By Kurt Dusterberg
Wes Conover grew up with athletic genes on both sides of his family.
His father played small-college basketball and his grandfather starred at Syracuse. So Wes followed suit on the court at Holly Springs High School.
On his mother’s side, he had four cousins who played Division I college baseball. He made the best of those genes too, playing on the 2011 state championship team and drawing offers from Campbell University and UNC Greensboro.
With a solid resume and good athletic lineage, Wes had to make a choice for college.
He chose golf.
Today, Conover is a junior at East Carolina University with three years of athletic eligibility. Prior to last fall, he had never played on a golf team of any kind.
So how does a guy without a golf background wind up on a Division I golf scholarship? Like so many others, Conover caught the golf bug. During his last couple years of high school, he played on weekends. He enjoyed the game, and he wanted to keep up with his younger brother, Tim, who was already an accomplished junior player.
“I was always trying to get good enough to beat him,” Conover says of his brother, who was recently named boys junior golfer of the year by the Carolinas Golf Association. “That was my motivation to be good at golf.”
Soon, he was spending his free time on the practice tee rather than in the batting cage.
“By my senior year, I was playing as much golf as possible and starting to play in tournaments. I had a really good senior year in baseball, but I had found the passion for golf at that time.”
Without much of a golf resume, Conover set a reasonable goal. He enrolled in the PGA Golf Management program at N.C. State, thinking he would like to explore a career in golf. If he couldn’t make the golf team, this was the next best thing.
“I would go out there every day and work at my game with the other kids in the program,” he says. “The golf talent level isn’t as high as a Division I golf school, but I was one of the best players out there.”
After his freshman year, he completed a golf internship in Alabama. One of his bosses saw what he could do on the course and told him to set his sights on a scholarship. That’s when ECU came calling.
“He’s a big, strong kid and he’s got a lot of power,” says Press McPhaul, ECU’s coach. “So he can make a lot of holes play easier than the competition has to. He’s got a good touch and good hands.”
(Remarkably, Conover is not the only former baseball-player-turned golfer on ECU’s team. Eric Brady was an all-state infielder at Green Hope High School in Cary and a third baseman for Duke University before transferring to ECU for golf.)
At 6-foot-2, Conover has used his sturdy frame to qualify for six of seven tournaments for the Pirates. Of course, his fledgling career is a work in progress at this point. That was clear when he played a tournament at TPC Sawgrass last fall. On the Stadium Course, he shot 74 and 82 before firing a 67 in the final round – good for the best score of the tournament.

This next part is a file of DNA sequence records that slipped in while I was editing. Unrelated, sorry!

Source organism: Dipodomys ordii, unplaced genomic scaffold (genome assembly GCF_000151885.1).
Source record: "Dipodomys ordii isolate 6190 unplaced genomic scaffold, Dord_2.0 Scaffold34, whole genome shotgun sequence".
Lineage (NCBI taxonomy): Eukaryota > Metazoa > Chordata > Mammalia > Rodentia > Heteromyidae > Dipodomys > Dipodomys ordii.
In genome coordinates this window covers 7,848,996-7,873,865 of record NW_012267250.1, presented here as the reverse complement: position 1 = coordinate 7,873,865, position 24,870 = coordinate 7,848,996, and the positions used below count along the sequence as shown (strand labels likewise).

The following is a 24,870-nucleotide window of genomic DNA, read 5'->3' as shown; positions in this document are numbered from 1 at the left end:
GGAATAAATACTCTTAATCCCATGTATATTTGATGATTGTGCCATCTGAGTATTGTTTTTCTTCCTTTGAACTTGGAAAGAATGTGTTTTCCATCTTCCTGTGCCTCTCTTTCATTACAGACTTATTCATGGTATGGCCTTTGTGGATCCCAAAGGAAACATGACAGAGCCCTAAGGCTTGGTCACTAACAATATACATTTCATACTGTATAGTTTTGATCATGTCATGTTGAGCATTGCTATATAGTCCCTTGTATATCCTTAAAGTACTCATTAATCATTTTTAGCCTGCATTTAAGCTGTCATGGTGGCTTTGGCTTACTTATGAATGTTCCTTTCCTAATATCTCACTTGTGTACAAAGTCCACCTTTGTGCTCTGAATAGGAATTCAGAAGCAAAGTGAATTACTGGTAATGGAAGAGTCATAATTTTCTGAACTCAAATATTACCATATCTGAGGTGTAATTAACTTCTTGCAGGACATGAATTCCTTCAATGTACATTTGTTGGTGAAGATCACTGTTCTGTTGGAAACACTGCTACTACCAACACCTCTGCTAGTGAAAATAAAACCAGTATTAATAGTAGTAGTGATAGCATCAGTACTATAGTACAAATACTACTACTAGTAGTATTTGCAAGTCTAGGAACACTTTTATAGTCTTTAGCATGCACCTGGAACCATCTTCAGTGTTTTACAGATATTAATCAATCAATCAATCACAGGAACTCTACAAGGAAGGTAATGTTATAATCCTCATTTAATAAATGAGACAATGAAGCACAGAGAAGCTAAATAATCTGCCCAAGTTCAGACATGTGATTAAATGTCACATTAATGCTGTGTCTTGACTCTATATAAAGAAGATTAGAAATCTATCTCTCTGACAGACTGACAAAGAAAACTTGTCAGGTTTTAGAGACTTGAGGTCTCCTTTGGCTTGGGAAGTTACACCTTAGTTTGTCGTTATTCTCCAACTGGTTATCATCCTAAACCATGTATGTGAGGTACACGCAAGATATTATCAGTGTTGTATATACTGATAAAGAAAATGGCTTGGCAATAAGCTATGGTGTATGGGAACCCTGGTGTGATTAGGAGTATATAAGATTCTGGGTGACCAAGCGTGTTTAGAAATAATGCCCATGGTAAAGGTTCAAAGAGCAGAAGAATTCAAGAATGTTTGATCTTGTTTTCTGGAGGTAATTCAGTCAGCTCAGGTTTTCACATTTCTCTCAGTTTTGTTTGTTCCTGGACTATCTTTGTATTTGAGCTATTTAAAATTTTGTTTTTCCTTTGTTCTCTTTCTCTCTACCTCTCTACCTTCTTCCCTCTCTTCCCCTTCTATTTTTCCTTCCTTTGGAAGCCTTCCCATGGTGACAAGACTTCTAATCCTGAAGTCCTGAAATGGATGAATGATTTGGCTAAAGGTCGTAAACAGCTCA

“I feel like I’ve learned so much about myself in golf in the last year and a half,” Conover says. “Maybe if I would have started earlier I would have done more. Maybe I would be at an even higher level.”
Ah, yes, the what-ifs. Where might Conover be now if he had spent his teenage years pitching and putting instead of bunting and fielding?
“I’m sure there are things about his lack of exposure to golf that costs him in golf IQ and experience,” McPhaul says. “Anything he’s lost in not having a lot of competition is more than made up for from a mentality standpoint. Golf is a game that plays with you and teases you.”
Conover agrees. The success rate in hitting a baseball is low. Recovering from one at-bat to the next is good preparation for golf’s many setbacks.
“From the mental aspect, I think baseball helped me a lot,” Conover says. “If you get a hit three out of 10 times, you’re batting .300. In the pros, those are Hall of Fame numbers. I think you take the same thought pattern to golf, where hitting a bad shot is OK because you’ve got another one right after it.”
Conover knows the learning is just beginning.
“It’s a lot of hard work, and preparation is the key to being successful,” he says. “Your schedule is very hectic, and you’ve got to balance a lot of things. Having that motivation to be good is what makes people successful.”
For a guy who excelled at golf and baseball, it’s good just to have teammates again.
“It was unusual when I got here. It’s a lot different that junior golf, where you go out and just try to do your best on your own,” he says. “Having teammates again is a really awesome thing, having people pushing you to get better and supporting you.”
In the end, it won’t make much difference what Conover lacks in golf preparation. The real story will be where he ends up.
“If he continues to set his mind to it, he can be an all-conference player in college,” McPhaul says. “Does he have the talent to pursue the game professionally? I think without question, yes.”